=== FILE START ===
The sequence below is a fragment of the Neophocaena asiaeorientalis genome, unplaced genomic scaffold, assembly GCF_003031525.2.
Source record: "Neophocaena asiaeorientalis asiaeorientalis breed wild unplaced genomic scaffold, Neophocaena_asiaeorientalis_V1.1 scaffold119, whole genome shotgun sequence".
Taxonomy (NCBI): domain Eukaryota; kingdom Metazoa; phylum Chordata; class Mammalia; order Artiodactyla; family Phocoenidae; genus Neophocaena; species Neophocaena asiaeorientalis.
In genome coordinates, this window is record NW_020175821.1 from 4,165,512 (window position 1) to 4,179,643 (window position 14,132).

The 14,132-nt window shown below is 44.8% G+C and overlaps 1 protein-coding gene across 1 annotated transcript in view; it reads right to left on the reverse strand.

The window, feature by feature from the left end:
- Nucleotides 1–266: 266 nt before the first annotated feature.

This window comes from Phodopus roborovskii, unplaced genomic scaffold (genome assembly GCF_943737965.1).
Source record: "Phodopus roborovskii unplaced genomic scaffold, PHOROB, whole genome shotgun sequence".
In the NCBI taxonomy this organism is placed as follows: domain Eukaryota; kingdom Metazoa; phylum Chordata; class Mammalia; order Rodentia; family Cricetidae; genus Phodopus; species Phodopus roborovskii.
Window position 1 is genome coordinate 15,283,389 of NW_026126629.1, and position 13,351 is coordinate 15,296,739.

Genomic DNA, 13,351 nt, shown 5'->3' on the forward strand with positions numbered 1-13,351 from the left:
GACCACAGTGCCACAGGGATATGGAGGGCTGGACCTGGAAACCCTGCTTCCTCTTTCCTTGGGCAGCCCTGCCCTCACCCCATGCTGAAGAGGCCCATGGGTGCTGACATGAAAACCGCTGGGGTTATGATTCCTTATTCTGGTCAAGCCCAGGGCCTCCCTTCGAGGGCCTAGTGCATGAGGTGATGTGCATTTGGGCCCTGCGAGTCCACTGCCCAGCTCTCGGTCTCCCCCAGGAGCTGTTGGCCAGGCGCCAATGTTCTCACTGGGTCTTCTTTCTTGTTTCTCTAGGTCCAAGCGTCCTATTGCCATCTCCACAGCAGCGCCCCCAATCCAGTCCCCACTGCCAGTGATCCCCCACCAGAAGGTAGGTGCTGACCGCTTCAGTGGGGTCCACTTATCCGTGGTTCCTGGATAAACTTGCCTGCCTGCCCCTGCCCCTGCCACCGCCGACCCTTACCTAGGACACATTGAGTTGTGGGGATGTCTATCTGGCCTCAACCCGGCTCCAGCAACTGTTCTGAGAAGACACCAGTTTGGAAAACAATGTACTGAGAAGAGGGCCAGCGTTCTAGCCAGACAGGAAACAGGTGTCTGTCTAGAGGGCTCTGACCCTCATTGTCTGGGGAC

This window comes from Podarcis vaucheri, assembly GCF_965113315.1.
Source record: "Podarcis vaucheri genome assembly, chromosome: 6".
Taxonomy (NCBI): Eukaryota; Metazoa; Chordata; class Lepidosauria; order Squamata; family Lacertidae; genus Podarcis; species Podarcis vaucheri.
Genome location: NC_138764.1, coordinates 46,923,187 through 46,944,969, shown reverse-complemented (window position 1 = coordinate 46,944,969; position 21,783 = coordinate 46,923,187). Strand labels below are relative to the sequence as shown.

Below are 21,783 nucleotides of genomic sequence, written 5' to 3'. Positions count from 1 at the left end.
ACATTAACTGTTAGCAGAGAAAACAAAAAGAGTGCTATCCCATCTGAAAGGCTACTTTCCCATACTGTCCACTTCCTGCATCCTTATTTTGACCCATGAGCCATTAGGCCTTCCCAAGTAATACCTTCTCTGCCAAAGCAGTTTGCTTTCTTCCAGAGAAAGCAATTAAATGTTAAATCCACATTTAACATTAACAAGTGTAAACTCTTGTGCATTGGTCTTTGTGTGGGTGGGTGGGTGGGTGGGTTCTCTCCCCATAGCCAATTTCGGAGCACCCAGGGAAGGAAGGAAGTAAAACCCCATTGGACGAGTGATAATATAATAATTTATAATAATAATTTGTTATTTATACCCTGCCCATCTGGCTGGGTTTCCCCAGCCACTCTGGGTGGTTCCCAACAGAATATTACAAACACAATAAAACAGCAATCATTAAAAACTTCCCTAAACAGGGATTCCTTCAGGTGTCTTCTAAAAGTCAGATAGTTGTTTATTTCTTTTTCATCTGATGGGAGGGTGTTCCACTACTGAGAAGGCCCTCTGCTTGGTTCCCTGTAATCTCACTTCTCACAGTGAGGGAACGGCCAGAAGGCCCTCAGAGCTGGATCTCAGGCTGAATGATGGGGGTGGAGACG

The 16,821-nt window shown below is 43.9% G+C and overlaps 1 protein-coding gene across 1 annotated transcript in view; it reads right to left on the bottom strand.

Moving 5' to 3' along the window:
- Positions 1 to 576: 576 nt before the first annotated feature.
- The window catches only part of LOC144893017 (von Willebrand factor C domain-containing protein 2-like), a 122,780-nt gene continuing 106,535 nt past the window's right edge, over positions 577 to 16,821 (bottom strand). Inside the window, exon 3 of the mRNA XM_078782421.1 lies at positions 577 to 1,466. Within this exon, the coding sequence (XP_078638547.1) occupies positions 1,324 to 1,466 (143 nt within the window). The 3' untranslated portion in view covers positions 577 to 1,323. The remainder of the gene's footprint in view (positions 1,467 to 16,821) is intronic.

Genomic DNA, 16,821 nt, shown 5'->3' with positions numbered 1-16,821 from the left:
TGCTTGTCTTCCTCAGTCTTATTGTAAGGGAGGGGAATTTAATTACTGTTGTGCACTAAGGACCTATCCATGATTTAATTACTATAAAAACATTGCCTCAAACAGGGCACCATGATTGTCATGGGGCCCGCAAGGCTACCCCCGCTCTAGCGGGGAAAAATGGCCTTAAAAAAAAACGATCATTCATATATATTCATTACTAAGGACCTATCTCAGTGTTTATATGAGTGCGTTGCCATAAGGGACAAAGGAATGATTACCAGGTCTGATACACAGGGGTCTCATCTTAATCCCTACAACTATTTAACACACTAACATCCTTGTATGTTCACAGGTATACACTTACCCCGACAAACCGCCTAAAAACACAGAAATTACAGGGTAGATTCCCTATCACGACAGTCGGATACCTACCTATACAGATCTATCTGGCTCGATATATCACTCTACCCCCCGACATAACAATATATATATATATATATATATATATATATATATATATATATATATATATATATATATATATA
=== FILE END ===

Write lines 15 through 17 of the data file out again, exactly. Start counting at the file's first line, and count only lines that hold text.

Source record: "Podarcis vaucheri genome assembly, chromosome: 6".
Taxonomy (NCBI): Eukaryota; Metazoa; Chordata; class Lepidosauria; order Squamata; family Lacertidae; genus Podarcis; species Podarcis vaucheri.
Genome location: NC_138764.1, coordinates 46,923,187 through 46,944,969, shown reverse-complemented (window position 1 = coordinate 46,944,969; position 21,783 = coordinate 46,923,187). Strand labels below are relative to the sequence as shown.